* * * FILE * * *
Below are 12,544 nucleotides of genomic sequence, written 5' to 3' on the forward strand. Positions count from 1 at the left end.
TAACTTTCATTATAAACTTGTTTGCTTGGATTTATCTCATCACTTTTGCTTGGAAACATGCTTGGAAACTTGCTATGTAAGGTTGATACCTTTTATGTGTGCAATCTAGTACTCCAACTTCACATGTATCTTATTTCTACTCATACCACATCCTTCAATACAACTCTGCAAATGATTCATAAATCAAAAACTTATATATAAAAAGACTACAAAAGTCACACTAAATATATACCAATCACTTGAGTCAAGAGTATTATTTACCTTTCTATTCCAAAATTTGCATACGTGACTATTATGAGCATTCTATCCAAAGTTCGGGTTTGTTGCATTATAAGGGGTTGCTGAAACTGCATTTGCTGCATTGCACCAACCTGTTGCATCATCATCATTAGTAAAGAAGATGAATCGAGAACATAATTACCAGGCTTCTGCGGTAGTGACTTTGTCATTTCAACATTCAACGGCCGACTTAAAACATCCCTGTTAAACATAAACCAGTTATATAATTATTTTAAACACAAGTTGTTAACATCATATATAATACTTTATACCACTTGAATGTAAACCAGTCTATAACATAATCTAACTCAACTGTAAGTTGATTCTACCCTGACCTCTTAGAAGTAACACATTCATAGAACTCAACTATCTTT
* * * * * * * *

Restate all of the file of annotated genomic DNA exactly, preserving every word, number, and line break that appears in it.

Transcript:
Below are 12,544 nucleotides of genomic sequence, written 5' to 3' on the forward strand. Positions count from 1 at the left end.
TAACTTTCATTATAAACTTGTTTGCTTGGATTTATCTCATCACTTTTGCTTGGAAACATGCTTGGAAACTTGCTATGTAAGGTTGATACCTTTTATGTGTGCAATCTAGTACTCCAACTTCACATGTATCTTATTTCTACTCATACCACATCCTTCAATACAACTCTGCAAATGATTCATAAATCAAAAACTTATATATAAAAAGACTACAAAAGTCACACTAAATATATACCAATCACTTGAGTCAAGAGTATTATTTACCTTTCTATTCCAAAATTTGCATACGTGACTATTATGAGCATTCTATCCAAAGTTCGGGTTTGTTGCATTATAAGGGGTTGCTGAAACTGCATTTGCTGCATTGCACCAACCTGTTGCATCATCATCATTAGTAAAGAAGATGAATCGAGAACATAATTACCAGGCTTCTGCGGTAGTGACTTTGTCATTTCAACATTCAACGGCCGACTTAAAACATCCCTGTTAAACATAAACCAGTTATATAATTATTTTAAACACAAGTTGTTAACATCATATATAATACTTTATACCACTTGAATGTAAACCAGTCTATAACATAATCTAACTCAACTGTAAGTTGATTCTACCCTGACCTCTTAGAAGTAACACATTCATAGAACTCAACTATCTTT